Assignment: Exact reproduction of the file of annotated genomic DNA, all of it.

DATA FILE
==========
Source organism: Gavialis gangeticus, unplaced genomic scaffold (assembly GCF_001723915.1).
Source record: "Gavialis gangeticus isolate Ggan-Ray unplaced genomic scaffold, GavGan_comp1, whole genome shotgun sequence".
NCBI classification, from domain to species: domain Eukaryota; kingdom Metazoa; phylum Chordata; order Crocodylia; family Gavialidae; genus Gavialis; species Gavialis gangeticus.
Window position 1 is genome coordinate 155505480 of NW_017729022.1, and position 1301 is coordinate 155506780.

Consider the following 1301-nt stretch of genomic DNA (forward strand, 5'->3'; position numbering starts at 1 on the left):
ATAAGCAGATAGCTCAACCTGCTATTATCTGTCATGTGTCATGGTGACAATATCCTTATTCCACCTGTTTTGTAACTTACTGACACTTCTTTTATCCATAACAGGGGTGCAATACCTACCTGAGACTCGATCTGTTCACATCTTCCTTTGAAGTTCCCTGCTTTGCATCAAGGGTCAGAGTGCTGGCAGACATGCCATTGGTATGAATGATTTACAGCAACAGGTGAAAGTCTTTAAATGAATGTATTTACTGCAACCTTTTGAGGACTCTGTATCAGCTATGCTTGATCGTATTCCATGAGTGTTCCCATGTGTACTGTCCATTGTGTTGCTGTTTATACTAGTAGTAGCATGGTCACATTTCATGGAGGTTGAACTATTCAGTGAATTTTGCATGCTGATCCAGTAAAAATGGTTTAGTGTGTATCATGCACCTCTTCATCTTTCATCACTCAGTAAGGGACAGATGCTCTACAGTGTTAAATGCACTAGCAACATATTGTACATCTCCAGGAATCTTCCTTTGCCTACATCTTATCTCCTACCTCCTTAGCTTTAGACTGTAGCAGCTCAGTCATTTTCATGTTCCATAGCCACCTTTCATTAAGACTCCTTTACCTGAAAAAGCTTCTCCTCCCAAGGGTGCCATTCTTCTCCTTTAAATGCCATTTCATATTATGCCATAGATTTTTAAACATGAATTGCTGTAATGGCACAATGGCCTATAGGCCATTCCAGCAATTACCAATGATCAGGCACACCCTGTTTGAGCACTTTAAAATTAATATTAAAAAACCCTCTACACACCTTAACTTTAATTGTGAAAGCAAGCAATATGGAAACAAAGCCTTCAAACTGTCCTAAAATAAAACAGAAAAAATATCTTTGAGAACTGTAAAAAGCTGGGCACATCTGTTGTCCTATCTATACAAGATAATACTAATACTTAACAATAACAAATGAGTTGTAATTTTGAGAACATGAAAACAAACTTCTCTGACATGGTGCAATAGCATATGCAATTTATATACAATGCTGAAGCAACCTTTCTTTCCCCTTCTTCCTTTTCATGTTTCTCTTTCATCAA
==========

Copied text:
Source organism: Gavialis gangeticus, unplaced genomic scaffold (assembly GCF_001723915.1).
Source record: "Gavialis gangeticus isolate Ggan-Ray unplaced genomic scaffold, GavGan_comp1, whole genome shotgun sequence".
NCBI classification, from domain to species: domain Eukaryota; kingdom Metazoa; phylum Chordata; order Crocodylia; family Gavialidae; genus Gavialis; species Gavialis gangeticus.
Window position 1 is genome coordinate 155505480 of NW_017729022.1, and position 1301 is coordinate 155506780.

Consider the following 1301-nt stretch of genomic DNA (forward strand, 5'->3'; position numbering starts at 1 on the left):
ATAAGCAGATAGCTCAACCTGCTATTATCTGTCATGTGTCATGGTGACAATATCCTTATTCCACCTGTTTTGTAACTTACTGACACTTCTTTTATCCATAACAGGGGTGCAATACCTACCTGAGACTCGATCTGTTCACATCTTCCTTTGAAGTTCCCTGCTTTGCATCAAGGGTCAGAGTGCTGGCAGACATGCCATTGGTATGAATGATTTACAGCAACAGGTGAAAGTCTTTAAATGAATGTATTTACTGCAACCTTTTGAGGACTCTGTATCAGCTATGCTTGATCGTATTCCATGAGTGTTCCCATGTGTACTGTCCATTGTGTTGCTGTTTATACTAGTAGTAGCATGGTCACATTTCATGGAGGTTGAACTATTCAGTGAATTTTGCATGCTGATCCAGTAAAAATGGTTTAGTGTGTATCATGCACCTCTTCATCTTTCATCACTCAGTAAGGGACAGATGCTCTACAGTGTTAAATGCACTAGCAACATATTGTACATCTCCAGGAATCTTCCTTTGCCTACATCTTATCTCCTACCTCCTTAGCTTTAGACTGTAGCAGCTCAGTCATTTTCATGTTCCATAGCCACCTTTCATTAAGACTCCTTTACCTGAAAAAGCTTCTCCTCCCAAGGGTGCCATTCTTCTCCTTTAAATGCCATTTCATATTATGCCATAGATTTTTAAACATGAATTGCTGTAATGGCACAATGGCCTATAGGCCATTCCAGCAATTACCAATGATCAGGCACACCCTGTTTGAGCACTTTAAAATTAATATTAAAAAACCCTCTACACACCTTAACTTTAATTGTGAAAGCAAGCAATATGGAAACAAAGCCTTCAAACTGTCCTAAAATAAAACAGAAAAAATATCTTTGAGAACTGTAAAAAGCTGGGCACATCTGTTGTCCTATCTATACAAGATAATACTAATACTTAACAATAACAAATGAGTTGTAATTTTGAGAACATGAAAACAAACTTCTCTGACATGGTGCAATAGCATATGCAATTTATATACAATGCTGAAGCAACCTTTCTTTCCCCTTCTTCCTTTTCATGTTTCTCTTTCATCAA